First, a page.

The current global climate shift and the related global ecological collapse are both incredibly all-consuming problems. No matter where we look, there are more ways in which what’s happening seems to be worse than we thought. There are a lot of reasons for that, but a big one is the degree to which everything on the surface of this planet is interconnected. Dust from one continent is an important source of nutrients on another, all the way across an ocean. Heat absorbed by Caribbean waters makes northern islands like Ireland balmy enough to grow palm trees. Rain in Roke may be drought in Osskil. What we’ve been doing to this planet is a bit like trying to pull just one branch out of a large brush pile. There’s no way to do it without other branches moving.
The upside to that is that as we learn how things work, we can also learn how to help the system stabilize itself, at least a little. This isn’t the kind of thing that will solve any problems by itself, but to me it’s evidence that if we can deal with the ways in which we are causing environmental collapse, we can also guide and even accelerate the recovery process. Taking action to protect biodiversity, it turns out, is also very likely to help the biosphere cope with climate change:
When the global community is expected to meet for the second part of the UN Biodiversity Conference in Kunming, China, in autumn, it must also adopt the next generation of UN biodiversity targets. These will then replace the Aichi Targets that were aimed for until 2020 – and have hardly been achieved. 21 “Post-2020 Action Targets for 2030” have already been pre-formulated. While they still have to be finally agreed, they aim to reduce potential threats to biodiversity, improve the well-being of humans, and implement tools and solutions for the conservation of biodiversity.
In a review study for Global Change Biology, the authors assessed to which extent these 21 biodiversity targets can also slow climate change. The bottom line: 14 out of 21 (i.e. two thirds) of all targets are making a positive contribution to climate protection. “It turns out that conservation measures that halt, slow, or reverse the loss of biodiversity can greatly slow human-induced climate change at the same time”, says lead author Dr. Yunne-Jai Shin of the French National Research Institute for Sustainable Development (IRD). Among others, this applies to the goal of connecting protected areas via corridors or further protected areas on at least 30% of the earth’s surface. “There is growing evidence that the creation of new protected areas and the adequate management of existing ones on land and in the sea help to mitigate climate change through capture and storage of carbon”, says UFZ biodiversity researcher and co-author Prof. Josef Settele. For example, it is estimated that all terrestrial protected areas around the globe currently store 12-16% of the total global carbon stock. And, even though knowledge is still limited, deep-sea ecosystems can also contain important carbon stocks on the seabed (e.g. on remote islands, deep-sea mountains, and Arctic and Antarctic continental shelves). However, the 30% target is still far from being reached. According to current United Nations figures from 2021, the coverage of protected areas on land was 15.7%, and in the sea, 7.7%.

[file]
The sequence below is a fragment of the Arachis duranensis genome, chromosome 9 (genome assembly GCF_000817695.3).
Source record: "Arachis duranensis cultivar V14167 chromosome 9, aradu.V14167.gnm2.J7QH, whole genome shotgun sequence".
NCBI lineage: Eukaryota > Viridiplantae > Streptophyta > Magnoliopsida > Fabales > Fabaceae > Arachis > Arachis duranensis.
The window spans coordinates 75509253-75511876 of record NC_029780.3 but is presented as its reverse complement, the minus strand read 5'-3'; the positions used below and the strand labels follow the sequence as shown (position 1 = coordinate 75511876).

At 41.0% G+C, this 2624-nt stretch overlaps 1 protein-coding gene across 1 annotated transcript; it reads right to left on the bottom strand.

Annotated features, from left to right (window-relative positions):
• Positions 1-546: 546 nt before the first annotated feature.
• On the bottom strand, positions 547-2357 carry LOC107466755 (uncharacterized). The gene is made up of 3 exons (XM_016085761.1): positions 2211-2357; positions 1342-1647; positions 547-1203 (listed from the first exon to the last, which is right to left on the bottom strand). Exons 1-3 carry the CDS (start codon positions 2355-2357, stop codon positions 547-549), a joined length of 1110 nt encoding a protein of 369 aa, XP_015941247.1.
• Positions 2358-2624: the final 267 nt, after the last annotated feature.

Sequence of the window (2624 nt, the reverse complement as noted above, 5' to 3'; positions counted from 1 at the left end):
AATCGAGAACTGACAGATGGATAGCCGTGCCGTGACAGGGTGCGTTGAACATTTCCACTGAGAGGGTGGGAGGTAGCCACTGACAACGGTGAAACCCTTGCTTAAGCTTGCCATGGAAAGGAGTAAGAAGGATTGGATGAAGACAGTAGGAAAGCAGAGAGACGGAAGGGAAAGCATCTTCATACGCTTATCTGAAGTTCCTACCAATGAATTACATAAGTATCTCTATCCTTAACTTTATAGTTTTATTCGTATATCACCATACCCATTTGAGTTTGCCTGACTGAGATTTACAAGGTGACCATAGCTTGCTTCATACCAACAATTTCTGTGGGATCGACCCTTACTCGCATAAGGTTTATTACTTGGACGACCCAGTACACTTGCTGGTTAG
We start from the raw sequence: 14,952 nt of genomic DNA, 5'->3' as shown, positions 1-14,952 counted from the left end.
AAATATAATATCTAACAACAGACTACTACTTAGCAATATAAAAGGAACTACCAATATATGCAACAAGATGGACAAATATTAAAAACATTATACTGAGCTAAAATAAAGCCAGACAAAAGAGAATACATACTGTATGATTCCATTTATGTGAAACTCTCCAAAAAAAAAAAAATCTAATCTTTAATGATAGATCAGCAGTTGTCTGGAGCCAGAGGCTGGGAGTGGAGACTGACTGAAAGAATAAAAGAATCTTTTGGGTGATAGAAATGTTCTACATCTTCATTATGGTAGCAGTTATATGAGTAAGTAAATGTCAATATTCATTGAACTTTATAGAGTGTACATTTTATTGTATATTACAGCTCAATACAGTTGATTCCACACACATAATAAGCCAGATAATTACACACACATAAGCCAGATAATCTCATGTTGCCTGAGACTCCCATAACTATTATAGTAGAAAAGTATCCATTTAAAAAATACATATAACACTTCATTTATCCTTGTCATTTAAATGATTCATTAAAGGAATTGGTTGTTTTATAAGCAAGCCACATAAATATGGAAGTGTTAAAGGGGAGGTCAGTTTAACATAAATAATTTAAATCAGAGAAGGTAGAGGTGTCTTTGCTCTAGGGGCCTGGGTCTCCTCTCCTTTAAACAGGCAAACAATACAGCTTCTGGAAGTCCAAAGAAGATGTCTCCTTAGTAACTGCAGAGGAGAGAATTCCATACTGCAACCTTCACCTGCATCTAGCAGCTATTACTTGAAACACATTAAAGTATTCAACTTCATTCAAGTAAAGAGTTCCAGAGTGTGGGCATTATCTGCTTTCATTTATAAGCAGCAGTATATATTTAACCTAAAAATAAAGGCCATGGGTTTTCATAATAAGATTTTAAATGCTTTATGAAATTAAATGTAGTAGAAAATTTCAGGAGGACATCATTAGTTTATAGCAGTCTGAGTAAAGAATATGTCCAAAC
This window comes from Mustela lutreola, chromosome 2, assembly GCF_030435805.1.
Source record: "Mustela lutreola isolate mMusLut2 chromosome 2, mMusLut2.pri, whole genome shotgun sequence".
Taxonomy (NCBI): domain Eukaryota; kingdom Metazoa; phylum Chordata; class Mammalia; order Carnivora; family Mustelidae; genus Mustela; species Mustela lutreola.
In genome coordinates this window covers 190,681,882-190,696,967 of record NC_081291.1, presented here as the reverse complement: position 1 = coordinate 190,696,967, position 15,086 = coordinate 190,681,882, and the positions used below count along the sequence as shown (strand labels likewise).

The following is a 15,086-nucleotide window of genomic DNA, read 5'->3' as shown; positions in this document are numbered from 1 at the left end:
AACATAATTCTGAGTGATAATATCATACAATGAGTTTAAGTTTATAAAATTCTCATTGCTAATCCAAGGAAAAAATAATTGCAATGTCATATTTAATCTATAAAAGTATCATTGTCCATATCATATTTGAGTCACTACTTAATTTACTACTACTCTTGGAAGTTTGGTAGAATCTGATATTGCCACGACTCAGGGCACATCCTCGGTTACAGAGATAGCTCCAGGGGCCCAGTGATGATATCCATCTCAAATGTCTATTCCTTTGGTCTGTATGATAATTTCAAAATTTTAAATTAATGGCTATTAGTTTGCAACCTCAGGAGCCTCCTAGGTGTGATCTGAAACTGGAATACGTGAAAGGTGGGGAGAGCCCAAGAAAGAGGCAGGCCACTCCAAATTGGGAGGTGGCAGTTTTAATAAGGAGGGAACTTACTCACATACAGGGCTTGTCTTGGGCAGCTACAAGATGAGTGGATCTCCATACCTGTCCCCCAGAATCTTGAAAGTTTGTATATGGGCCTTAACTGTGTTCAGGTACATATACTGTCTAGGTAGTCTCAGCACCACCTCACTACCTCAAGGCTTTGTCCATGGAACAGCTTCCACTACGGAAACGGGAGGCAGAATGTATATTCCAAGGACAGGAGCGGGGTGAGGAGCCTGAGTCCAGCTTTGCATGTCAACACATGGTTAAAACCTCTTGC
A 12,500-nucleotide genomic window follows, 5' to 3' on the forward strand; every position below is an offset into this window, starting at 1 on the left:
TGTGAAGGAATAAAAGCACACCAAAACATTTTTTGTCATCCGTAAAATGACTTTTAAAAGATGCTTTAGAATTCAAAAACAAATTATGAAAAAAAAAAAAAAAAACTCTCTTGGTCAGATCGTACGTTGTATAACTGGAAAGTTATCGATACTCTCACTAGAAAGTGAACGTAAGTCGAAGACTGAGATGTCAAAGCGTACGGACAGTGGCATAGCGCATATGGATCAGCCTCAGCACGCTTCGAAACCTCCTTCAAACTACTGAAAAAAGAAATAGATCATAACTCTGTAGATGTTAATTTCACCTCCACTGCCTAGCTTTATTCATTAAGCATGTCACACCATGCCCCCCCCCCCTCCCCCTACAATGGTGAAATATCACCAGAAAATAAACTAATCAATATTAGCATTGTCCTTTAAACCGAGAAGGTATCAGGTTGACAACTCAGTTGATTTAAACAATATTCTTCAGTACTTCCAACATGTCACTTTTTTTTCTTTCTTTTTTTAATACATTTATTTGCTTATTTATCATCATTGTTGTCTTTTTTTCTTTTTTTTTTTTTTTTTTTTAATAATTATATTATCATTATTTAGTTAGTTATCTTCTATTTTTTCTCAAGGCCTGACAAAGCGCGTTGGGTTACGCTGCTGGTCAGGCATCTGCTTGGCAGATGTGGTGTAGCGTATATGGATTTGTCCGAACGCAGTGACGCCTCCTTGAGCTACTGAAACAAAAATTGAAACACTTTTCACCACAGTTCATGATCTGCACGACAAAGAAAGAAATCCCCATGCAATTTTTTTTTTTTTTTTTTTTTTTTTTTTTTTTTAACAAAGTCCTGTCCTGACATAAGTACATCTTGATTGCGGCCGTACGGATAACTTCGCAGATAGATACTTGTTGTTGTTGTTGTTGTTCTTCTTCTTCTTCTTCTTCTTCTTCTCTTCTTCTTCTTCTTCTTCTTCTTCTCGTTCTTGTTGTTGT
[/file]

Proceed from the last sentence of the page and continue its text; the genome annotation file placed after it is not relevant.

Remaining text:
But climate also benefits from some of the other newly formulated global biodiversity goals. For example, one goal is also to restore at least 20% of degraded ecosystems (e.g. tropical and subtropical forests) or coastal habitats (e.g. coral reefs, sea grass beds, and mangrove forests). According to the study, global carbon capture in coastal systems is considerably lower than in terrestrial forests because of their smaller size. However, the amount of carbon captured per unit of coastal vegetation area is considerably higher. Taking biodiversity into account in laws, directives, and spatial planning processes also helps to protect the climate because, inter alia, it prevents the clearing of forests, which are an important CO2 reservoir. Other goals that are positive for both biodiversity and climate protection include the expansion of green and blue infrastructures in cities (e.g. parks, green roofs, and lakes) or better public relations work in order to encourage the general public to deal with waste in a more sustainable way and to consume less.